The Mayan Secrets: Tulum & Coba 1-day Itinerary

While the Chichen Itza is a landmark of the mysterious Mayan civilization, I had a great time exploring Tulum and Coba, another two Mayan ruins in Yucatan, Mexico, on the same day.

It would be great to enjoy the freedom of visiting these ancient wonders on your own pace, but I learned a lot from the knowledgeable tour guide, who gave insightful and informative commentaries about the history and development of the disappeared Mayan culture; and it gave me a better idea of how to appreciate the architectural techniques that the ancient people used to create such monumental structures thousands of years ago.


Reptiles roar the ruins“Tulum” means walls built with rocks and stones; Originally the place was named “Zama”, meaning “Dawn”. It was named Tulum since the 1920s. The archaeological site was an ancient Mayan city located on a cliff facing east toward beautiful turquoise water of the Caribbean Sea (look at the photos, it still is!). It was the place where the first ray of rising sun hit, and because of that, it is one of the most scenically beautiful of all the Mayan ruins.

Tulum was thriving during the years between 1000 to 1600 and it was the place for the elites. It was a port trading community in a privileged location, and where political, religious rituals, arts, and astronomical events took place. Imagine Tulum was built as an ancient country club: the city covers quite a large ground by the sea, and everything was brilliantly laid out with a great wall surrounded. Houses, mansions, altar, towers, and temples remained today to show the world how much thoughts and intelligence the Mayan people had put into the design.

The Temple

It was a magnificent afternoon in December. The reflection of the sunlight from the Caribbean Sea is the perfect backdrop of the stone towers by the cliff, the view just blew me away. Tourists could have a dip in the water if you like! Remember to bring your own towels and swimming gear.

There are a number of interesting structures in the sites. The Castillo is now acting as an observatory deck although it was a fortress with small windows on the stone wall that offers excellent lookout for intruders in the past. The Temple of the Descending God is the focal point of Tulum. It was named because of the niche located at the top of the door where a sculpture of a winged figure falling from heaven. I was amazed by the splendid of the carvings on the wall which are unique and important messages from the Ancient Mayan people. Imagine how it was even more beautiful 500 years ago when the temple was decorated inside and out with mural paintings.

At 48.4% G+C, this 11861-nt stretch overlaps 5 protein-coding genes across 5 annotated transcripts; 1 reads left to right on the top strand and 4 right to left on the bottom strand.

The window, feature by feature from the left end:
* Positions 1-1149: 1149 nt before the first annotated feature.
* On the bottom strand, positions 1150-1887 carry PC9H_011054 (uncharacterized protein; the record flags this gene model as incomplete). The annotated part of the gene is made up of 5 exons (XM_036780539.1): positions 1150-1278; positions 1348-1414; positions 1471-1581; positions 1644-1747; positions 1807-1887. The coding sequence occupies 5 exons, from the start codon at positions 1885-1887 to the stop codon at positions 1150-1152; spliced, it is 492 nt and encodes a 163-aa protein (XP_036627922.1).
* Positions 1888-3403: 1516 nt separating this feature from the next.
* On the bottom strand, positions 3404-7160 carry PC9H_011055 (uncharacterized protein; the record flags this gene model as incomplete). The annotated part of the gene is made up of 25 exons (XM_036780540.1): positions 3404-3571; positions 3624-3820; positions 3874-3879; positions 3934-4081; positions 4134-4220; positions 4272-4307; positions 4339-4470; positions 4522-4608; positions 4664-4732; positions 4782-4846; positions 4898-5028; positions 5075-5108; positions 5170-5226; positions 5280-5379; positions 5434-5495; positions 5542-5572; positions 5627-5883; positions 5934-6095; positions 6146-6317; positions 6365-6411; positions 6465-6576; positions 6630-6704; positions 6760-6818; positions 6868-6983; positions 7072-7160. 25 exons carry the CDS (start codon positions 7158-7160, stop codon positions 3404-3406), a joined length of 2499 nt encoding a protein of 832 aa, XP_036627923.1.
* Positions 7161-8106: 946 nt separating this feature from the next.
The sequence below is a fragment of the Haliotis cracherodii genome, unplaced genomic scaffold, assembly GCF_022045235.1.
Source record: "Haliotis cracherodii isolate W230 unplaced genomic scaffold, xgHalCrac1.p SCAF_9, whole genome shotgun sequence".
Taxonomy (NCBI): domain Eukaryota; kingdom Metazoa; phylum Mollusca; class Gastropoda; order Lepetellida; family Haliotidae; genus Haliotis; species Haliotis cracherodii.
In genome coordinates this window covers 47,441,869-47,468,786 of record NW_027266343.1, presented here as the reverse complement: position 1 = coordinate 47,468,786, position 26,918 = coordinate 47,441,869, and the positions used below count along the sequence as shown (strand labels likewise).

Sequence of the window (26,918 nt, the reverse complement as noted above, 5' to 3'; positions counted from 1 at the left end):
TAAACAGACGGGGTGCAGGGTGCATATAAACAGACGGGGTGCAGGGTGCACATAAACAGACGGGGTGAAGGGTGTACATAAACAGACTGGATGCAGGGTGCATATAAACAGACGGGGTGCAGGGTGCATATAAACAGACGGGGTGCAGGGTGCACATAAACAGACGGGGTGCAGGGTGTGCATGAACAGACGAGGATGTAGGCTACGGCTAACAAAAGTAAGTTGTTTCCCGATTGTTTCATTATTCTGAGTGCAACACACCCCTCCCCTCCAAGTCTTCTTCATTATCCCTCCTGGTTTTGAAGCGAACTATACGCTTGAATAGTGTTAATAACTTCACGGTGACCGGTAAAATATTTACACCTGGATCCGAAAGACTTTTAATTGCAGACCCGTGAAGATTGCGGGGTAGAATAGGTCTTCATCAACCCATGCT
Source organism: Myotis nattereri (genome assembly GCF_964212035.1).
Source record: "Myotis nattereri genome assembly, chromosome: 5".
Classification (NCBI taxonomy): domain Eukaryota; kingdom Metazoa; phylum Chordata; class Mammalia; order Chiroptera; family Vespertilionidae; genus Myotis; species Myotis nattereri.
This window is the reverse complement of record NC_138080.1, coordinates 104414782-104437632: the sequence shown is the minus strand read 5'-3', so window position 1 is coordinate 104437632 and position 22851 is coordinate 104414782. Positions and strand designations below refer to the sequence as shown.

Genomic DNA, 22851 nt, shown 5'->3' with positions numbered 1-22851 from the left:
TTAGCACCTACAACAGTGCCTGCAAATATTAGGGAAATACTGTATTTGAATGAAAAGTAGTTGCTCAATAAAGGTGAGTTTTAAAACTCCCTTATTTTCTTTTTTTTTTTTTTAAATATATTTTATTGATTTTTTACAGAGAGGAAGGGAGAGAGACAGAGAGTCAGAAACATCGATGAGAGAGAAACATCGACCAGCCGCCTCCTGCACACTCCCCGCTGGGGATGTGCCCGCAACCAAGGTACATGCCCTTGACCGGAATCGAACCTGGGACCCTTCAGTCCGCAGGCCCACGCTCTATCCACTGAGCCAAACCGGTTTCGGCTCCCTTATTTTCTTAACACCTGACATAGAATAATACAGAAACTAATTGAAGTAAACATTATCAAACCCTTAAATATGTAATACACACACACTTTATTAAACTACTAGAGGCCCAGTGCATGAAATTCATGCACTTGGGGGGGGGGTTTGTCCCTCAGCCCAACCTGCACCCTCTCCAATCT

Bring towels and swim gear if planning to go into the water. In the Tulum ruins, it’s only a beach with no bathrooms or any beach facilities. There are many beach resorts in the south of the archaeological site. The ruin is an open area with no shades. Bring sunblock on a sunny day as well!

The Government
The Castle


Coba is another ancient Mayan city 44km northwest of Tulum. Chichen Itza is more famous to most people yet Coba is actually bigger; there are five lakes in Coba with a population of 100,000 during its prime. The site is a Nexus of the largest network of stone causeways of the ancient Mayan world, and it contains historical evidence of the Late Classic Period of Mesoamerican civilization. Unlike Tulum, the site is remained around two lagoons and buried in the Yucatan jungle. The ancient structures are scattered in the woods and connected by branches of plaster roads. It is an important archaeological site that is very different from Tulum – wandering in the overgrown jungle, trees, and vines, I enjoyed very much the serenity and quietness.


An exciting activity in Coba was that tourists could rent a bike and make their way from the Coba Pyramid to the Nohoch Mul Pyramid (and by now I think I did write a LOT of posts about biking around!). There are three ways to go to the Nohoch Mul Pyramid: rent a bike, go on foot, or hire a tricycle driver. It takes only about 20 minutes on foot (and 5 minutes of riding a bike) to reach Nohoch Mul Pyramid and tourists would stop by several “checkpoints” on the way. It was such fun cycling in wooden paths, but yet there was another highlight for the day.

Here we go! Climbing up the Nohoch Mul Pyramid

Don’t miss out on the Nohoch Mul Pyramid! It’s a 42-meters tall pyramid (the tallest in Yucatan) and unlike Chichen Itza and many other ruins in Yucatan, tourists could climb it. 😊 The Mayans were somehow a vicious group of people and they communicate with god with human sacrifice. Ancient people worship god crawling their way up. Mostly because in their belief, the higher they reached, the closer they were with god. Today we crawl up the pyramid for the spectacular view…. Yet once I got up there I heard everyone around me whispering “oh… my… god…”.


Today, back home, every time looking at those photos, I am still touched and amazed by that moment.

Coba, Mexico 8
Ancient Mayan people worshiped god crawling their way up. Mostly because in their belief, the higher they got, the closer they were with god. Modern people crawl their way up or the spectacular view … yet when I reached the top I heard people whispering “Oh my god”



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